Kenya and Charlie Hebdo: Why Some Tragedies Seem to Matter More
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As Kenya began three days of nationwide mourning Sunday, the international community's response to the Garissa University College massacre was lethargic at best.

A person prays during a special Easter mass at the Holy Family Basilica Catholic Church for the victims of the Garissa University attack in Kenya

African leaders such as Rwandan president Paul Kagame and former Nigerian president Olesegun Obasanjo were quick to condemn Thursday's massacre, while United Nations Secretary General Ban Ki moon issued a statement expressing “deeply-felt condolences to the families of the victims.” Pope Francis has slammed the incident as “senseless brutality,” India's prime minister Nerandera Modi has described the attack as “disturbing,” and Venezuelan president Nicolas Maduro has labeled Al Shabaab as a destabilizing force in Africa. A U.S. Department of State spokesperson also issued a short comment, stating, “The United States stands with the people of Kenya, who will not be intimidated by such cowardly attacks.”

Beyond this handful of world leaders, (mostly from developing nations), many Western governments have been slow to respond to Kenya's worst massacre in over a decade. Contrast this lethargy with the “with us or against us” flurry over France's Charlie Hebdo shooting in January.

Within hours of the shooting, President Barack Obama had personally phoned his French counterpart Francois Hollande to express condolences, while in the coming days governments from countries ranging from the United Arab Emirates to Ukraine, Turkey to Mexico had condemned the attack. Meanwhile, cable news delivered near-constant coverage of the aftermath. To be sure, Garissa has been covered by all major international media outlets, yet it's a far cry from the fervorous pitch in the wake of Charlie Hebdo.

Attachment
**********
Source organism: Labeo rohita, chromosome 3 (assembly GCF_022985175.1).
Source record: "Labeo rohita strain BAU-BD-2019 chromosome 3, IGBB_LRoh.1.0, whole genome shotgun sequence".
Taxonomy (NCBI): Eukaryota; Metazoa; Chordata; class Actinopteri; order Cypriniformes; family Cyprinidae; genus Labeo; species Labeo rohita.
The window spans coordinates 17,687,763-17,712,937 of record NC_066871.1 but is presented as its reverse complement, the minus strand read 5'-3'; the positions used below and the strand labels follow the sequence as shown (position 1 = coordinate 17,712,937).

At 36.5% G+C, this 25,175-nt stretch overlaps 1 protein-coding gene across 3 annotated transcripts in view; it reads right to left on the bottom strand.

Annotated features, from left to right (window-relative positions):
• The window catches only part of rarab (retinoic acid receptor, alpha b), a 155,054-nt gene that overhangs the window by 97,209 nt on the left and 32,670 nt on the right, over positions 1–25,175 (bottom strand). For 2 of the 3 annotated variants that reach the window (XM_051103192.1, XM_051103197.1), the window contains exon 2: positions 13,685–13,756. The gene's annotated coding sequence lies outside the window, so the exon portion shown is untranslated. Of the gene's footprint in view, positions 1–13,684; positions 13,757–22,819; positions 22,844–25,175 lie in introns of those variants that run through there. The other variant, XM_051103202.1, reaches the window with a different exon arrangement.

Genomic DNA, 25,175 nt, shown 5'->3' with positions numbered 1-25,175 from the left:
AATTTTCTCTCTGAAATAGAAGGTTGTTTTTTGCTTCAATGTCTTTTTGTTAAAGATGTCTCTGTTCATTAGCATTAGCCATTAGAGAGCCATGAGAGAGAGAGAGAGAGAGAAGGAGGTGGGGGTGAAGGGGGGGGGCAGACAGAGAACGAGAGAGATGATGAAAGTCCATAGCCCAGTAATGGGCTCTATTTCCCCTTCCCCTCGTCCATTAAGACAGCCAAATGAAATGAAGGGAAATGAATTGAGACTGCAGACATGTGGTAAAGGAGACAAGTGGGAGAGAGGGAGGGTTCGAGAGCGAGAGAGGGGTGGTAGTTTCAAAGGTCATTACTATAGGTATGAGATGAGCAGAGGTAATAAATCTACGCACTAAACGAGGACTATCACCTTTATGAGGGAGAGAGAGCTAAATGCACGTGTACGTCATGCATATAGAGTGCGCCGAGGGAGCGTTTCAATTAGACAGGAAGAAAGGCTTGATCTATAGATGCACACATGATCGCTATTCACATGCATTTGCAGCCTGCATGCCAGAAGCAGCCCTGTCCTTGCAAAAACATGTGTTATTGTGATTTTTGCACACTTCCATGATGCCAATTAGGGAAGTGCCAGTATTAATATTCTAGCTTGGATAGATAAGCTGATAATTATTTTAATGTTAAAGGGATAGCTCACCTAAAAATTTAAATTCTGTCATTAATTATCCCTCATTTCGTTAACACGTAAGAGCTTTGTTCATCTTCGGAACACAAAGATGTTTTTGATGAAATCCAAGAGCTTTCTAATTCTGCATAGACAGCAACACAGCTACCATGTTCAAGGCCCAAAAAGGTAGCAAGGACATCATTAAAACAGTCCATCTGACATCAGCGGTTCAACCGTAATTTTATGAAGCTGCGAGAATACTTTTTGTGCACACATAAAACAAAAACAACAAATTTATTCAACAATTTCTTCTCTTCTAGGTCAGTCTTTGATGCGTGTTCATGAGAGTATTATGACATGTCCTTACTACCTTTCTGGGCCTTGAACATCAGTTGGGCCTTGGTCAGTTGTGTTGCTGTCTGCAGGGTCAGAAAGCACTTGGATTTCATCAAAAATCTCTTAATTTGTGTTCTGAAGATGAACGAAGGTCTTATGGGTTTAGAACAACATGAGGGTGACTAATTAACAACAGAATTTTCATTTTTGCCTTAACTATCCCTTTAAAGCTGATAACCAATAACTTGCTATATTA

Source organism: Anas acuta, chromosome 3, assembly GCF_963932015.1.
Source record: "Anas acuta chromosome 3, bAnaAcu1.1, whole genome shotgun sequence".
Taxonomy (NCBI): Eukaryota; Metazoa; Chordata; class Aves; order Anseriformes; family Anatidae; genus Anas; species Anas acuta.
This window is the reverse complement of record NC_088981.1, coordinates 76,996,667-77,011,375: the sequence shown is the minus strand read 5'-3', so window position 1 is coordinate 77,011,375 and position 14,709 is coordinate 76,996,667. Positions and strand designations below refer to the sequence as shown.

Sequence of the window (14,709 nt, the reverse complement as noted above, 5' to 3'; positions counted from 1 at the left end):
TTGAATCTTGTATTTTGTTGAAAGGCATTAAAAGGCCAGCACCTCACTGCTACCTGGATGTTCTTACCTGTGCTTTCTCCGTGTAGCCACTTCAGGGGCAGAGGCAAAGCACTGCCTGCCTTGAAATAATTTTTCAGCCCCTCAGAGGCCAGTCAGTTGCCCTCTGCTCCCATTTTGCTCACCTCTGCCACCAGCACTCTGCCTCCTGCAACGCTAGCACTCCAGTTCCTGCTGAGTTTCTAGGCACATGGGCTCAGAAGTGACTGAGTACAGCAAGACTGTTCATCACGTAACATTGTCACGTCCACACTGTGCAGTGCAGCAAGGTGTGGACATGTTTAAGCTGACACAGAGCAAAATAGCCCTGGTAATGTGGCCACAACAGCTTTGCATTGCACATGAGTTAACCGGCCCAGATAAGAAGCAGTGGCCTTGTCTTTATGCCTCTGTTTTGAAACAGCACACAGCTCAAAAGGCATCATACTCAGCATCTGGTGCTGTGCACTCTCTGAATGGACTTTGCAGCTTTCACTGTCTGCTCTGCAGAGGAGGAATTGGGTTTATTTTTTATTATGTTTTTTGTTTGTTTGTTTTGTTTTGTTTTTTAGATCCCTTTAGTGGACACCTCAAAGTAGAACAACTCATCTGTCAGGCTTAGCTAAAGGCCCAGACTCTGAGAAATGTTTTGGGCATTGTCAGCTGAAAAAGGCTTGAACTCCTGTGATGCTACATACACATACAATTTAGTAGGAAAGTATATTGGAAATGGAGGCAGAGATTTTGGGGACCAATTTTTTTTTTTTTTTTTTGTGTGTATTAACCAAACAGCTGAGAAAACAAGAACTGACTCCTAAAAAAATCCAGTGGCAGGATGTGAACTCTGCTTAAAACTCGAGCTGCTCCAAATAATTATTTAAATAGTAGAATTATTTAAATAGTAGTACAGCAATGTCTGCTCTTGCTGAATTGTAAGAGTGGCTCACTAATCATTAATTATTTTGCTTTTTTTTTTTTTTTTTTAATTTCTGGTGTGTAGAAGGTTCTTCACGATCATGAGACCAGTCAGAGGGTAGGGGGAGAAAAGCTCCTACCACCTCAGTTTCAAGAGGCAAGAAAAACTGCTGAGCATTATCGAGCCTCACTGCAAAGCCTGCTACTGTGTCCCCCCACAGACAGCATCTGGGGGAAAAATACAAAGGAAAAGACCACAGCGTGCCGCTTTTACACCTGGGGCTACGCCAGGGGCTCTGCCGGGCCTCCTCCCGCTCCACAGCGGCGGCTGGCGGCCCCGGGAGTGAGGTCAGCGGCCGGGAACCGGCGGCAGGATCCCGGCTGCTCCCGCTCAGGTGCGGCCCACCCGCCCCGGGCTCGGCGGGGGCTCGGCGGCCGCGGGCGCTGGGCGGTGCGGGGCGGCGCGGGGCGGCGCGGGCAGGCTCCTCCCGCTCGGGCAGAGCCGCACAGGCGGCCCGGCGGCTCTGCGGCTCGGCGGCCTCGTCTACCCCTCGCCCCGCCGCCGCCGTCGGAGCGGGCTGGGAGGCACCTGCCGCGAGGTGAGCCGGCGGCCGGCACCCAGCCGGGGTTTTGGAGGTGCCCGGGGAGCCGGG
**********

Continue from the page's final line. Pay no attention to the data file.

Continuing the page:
In the United States, Garissa may have been totally ignored by the mass media if it wasn't for one very important point – many of the victims are believed to have been Christians. Bill O'Reilly was quick to argue the attack was part of a global “war on Christianity” (presumably, a close cousin of O'Reilly's “war on Christmas”). O'Reilly and others appear to have willingly bought into Al Shabaab's efforts to perpetuate sectarian conflict, rather than admit the Garissa massacre is yet another tragedy spawned by the geopolitical tug-a-war involving Mogadishu's neighbors that has left Somalia a failed state. In Somalia itself, most of Al Shabaab's thousands of (almost exclusively Muslim) victims are simply ignored by the Western media. Elsewhere in the world, Muslims who are killed by Christians are likewise disregarded as unimportant. Take the simmering conflict in the Central African Republic, were both the predominantly Muslim militias of the former Seleka coalition, and their opponents, the predominantly Christian anti-Balaka have both committed widespread war crimes, according to a U.N. commission of inquiry. The commission found the anti-Balaka were responsible for ethnic cleansing of Muslim populations, in a civil war that has left at least 6000 people dead. How many of those dead Muslims prompted outrage on prime time cable news?

Sorrow shouldn't be a competition. But prioritizing tragedies shouldn’t be based on arbitrary characteristics like whether the victims are Europeans or the perpetrators Muslims. Otherwise, we're doing Al Shabaab a favor.


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I don't think this article is portraying an accurate representation of the facts. Going by what has been said on social media and also the major media houses in the world, there has been a great deal of sympathy messages coming in. .
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